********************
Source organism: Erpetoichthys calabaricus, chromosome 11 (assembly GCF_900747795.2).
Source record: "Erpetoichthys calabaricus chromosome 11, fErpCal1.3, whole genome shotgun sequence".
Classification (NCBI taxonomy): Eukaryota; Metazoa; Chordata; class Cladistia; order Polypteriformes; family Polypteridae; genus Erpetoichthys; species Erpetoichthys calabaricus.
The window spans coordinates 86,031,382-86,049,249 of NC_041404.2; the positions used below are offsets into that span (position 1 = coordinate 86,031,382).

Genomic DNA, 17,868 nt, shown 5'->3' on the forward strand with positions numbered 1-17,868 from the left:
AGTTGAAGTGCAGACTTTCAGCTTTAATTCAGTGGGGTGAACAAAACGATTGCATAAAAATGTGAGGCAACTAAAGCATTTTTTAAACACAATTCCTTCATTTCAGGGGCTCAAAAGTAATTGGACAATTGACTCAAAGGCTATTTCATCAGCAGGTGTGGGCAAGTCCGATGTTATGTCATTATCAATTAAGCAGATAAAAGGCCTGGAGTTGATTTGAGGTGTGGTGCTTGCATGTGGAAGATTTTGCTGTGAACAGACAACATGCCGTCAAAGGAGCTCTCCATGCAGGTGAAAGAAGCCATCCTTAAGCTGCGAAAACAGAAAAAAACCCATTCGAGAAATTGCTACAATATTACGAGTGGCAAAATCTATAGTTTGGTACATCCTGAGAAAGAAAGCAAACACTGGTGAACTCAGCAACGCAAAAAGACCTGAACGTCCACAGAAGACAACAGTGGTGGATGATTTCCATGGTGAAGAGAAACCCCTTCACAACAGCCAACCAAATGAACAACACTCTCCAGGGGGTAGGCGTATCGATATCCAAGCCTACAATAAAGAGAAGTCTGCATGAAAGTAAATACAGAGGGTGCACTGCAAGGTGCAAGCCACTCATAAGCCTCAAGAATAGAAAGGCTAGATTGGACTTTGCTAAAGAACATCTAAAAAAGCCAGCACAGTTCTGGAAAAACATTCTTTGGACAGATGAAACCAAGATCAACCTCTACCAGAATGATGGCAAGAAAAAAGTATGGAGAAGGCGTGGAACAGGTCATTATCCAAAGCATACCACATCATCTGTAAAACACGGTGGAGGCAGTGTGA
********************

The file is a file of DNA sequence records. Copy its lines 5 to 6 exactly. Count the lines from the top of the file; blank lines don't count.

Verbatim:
Genomic DNA, 17,868 nt, shown 5'->3' on the forward strand with positions numbered 1-17,868 from the left:
AGTTGAAGTGCAGACTTTCAGCTTTAATTCAGTGGGGTGAACAAAACGATTGCATAAAAATGTGAGGCAACTAAAGCATTTTTTAAACACAATTCCTTCATTTCAGGGGCTCAAAAGTAATTGGACAATTGACTCAAAGGCTATTTCATCAGCAGGTGTGGGCAAGTCCGATGTTATGTCATTATCAATTAAGCAGATAAAAGGCCTGGAGTTGATTTGAGGTGTGGTGCTTGCATGTGGAAGATTTTGCTGTGAACAGACAACATGCCGTCAAAGGAGCTCTCCATGCAGGTGAAAGAAGCCATCCTTAAGCTGCGAAAACAGAAAAAAACCCATTCGAGAAATTGCTACAATATTACGAGTGGCAAAATCTATAGTTTGGTACATCCTGAGAAAGAAAGCAAACACTGGTGAACTCAGCAACGCAAAAAGACCTGAACGTCCACAGAAGACAACAGTGGTGGATGATTTCCATGGTGAAGAGAAACCCCTTCACAACAGCCAACCAAATGAACAACACTCTCCAGGGGGTAGGCGTATCGATATCCAAGCCTACAATAAAGAGAAGTCTGCATGAAAGTAAATACAGAGGGTGCACTGCAAGGTGCAAGCCACTCATAAGCCTCAAGAATAGAAAGGCTAGATTGGACTTTGCTAAAGAACATCTAAAAAAGCCAGCACAGTTCTGGAAAAACATTCTTTGGACAGATGAAACCAAGATCAACCTCTACCAGAATGATGGCAAGAAAAAAGTATGGAGAAGGCGTGGAACAGGTCATTATCCAAAGCATACCACATCATCTGTAAAACACGGTGGAGGCAGTGTGA